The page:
Like hundreds of thousands other tense Canadians, I sat transfixed in front of ye olde TV set on Saturday, willing a not-quite-good-enough run by the American mogul superstar, Hannah Kearney. Not that I wished any ill on Kearney, but I had watched in the cold driving rain at soggy Cypress Mountain four years ago, when Kearney had snatched the gold medal from favoured Canadian and defending Olympic champion, Jennifer Heil. So, what the heck, turnabout was fair play.
Besides, those captivating Quebecois sisters, Justine and Chloe Dufour-Lapointe had already finished their bouncy runs and stood first and second, awaiting only Kearney’s final dash down the steep, mogul-strewn incline. Dared we perchance to dream of gold and silver? By now, all Canada knows the result. Kearney buckled under the pressure, her form just a little bit off. The Winter Olympics had it’s fairy tale, and Canada had a wonderful, good news story for the ages. I would wager even those hardy anti-Olympians out there had to feel a little bit of happy in the night.
Imagine being 19, standing on the Olympic podium, with your sister beside you. In a touching moment at the informal, track-site ceremony, the two sisters briefly held hands. Later, they hugged and gave each other big kisses on the cheek. None of it was forced or staged. It was all spontaneous. These are sisters beyond friendly. They love each other. Said Justine: “This may be unique for the Olympics, but for us, it’s normal.”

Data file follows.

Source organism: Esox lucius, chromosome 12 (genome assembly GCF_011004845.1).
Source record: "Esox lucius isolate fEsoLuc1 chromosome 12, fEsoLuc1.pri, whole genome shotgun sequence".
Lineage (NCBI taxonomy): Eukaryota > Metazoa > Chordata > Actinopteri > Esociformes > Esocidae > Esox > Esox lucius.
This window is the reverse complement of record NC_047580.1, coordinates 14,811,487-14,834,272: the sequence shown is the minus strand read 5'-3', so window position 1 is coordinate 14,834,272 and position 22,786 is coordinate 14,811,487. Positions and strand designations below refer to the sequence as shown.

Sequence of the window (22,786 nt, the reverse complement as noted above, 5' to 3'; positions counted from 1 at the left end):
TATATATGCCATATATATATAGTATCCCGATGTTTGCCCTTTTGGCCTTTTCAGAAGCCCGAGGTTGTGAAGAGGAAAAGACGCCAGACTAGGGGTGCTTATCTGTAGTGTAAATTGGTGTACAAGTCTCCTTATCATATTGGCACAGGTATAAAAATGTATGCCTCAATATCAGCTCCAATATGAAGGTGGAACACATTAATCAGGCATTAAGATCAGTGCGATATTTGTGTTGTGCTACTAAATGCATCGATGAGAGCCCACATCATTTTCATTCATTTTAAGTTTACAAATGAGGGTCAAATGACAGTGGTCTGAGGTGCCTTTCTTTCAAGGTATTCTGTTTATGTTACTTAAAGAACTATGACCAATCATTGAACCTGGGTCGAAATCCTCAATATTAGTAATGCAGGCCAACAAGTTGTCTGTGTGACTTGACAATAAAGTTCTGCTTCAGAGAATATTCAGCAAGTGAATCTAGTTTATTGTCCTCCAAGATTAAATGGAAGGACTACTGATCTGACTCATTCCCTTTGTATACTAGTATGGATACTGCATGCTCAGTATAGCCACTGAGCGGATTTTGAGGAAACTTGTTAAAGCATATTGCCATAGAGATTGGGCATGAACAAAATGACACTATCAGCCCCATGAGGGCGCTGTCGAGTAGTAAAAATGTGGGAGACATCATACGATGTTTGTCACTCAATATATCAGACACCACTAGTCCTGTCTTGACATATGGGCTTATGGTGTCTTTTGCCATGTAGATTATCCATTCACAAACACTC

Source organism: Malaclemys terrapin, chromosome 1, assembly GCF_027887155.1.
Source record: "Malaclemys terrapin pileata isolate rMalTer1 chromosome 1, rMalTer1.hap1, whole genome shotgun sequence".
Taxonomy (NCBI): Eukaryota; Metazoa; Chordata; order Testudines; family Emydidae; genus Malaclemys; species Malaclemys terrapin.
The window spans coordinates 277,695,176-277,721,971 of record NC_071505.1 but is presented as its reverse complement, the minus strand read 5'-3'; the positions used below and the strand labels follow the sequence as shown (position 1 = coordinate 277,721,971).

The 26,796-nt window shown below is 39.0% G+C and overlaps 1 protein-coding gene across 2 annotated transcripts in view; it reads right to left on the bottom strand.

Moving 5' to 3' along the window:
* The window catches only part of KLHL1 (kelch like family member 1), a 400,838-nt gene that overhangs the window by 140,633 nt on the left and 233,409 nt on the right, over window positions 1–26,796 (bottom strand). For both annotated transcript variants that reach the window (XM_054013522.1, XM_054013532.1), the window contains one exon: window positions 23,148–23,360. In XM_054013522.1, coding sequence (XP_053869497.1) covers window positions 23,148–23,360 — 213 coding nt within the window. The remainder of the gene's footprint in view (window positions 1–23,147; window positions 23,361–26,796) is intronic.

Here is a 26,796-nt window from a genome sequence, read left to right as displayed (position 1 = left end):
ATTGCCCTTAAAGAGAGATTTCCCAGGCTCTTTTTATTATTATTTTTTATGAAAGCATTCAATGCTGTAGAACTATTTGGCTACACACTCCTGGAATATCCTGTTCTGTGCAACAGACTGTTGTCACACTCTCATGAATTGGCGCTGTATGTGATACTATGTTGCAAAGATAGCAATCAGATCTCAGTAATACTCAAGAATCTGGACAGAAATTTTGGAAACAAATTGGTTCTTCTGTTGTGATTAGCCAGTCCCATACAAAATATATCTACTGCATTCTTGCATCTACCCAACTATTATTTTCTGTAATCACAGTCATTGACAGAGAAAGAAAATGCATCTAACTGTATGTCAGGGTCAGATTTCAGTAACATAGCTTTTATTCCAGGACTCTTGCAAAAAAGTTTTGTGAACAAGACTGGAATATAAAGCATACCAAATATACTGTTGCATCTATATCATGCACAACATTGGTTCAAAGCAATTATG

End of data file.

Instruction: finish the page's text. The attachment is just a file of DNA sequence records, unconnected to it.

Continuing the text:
And when ‘O Canada’ played during the official medal ceremony, tears rolled down the Olympic champion’s cheeks. See if you can manage to watch this, without tearing up, too. I couldn’t.
As if all this were not compelling enough, there is yet more to this story. A third Dufour-Lapointe sister also competes in moguls. Against all odds, Maxime, though not as skilled as her younger sisters, still managed to claw her way onto Canada’s Olympic team, through the preliminaries and into the final 12. How appropriate to have an Olympic retelling of The Three Sisters in Chekhov’s native land.
And, lest we forget the parents, Yves and Johane. A salt of the earth couple who deflected all talk about making sacrifices on behalf of their daughters. We just gave them the space to develop. They are the ones who deserve the praise, not us, said mom. “They showed us the way,” added dad.
In 2010, the New Yorker sent one of its writers to Vancouver to report on the Winter Olympics. Long before there were any headlines, he was entranced by Dufour-Lapointe sisters Maxime and Chloe, who finished fifth in her first Olympics at the age of 18. Justine, then 15, was merely in the background, with braces on her teeth and a Canadian flag painted on her cheeks. The writer’s prescient story contained these immortal words from the sisters’ aerials coach, Luc Bellhumeur: “Sochi will be a Dufour-Lapointe Olympics.” Little did he know.
With its myriad angles, starring sisters who seem to charm every time they open their mouth, this is one of those stories where words are mostly inadequate to what actually took place. About a hundred times better than all the TV-reality shows combined. So I’ll sign off here, leaving you with this very nice summation of an unforgettable Saturday from the slopes above Sochi by Postmedia’s Vicki Hall.
Plus, the ever-elegant Bruce Arthur:
And almost best of all, no one asked them about Justin Bieber…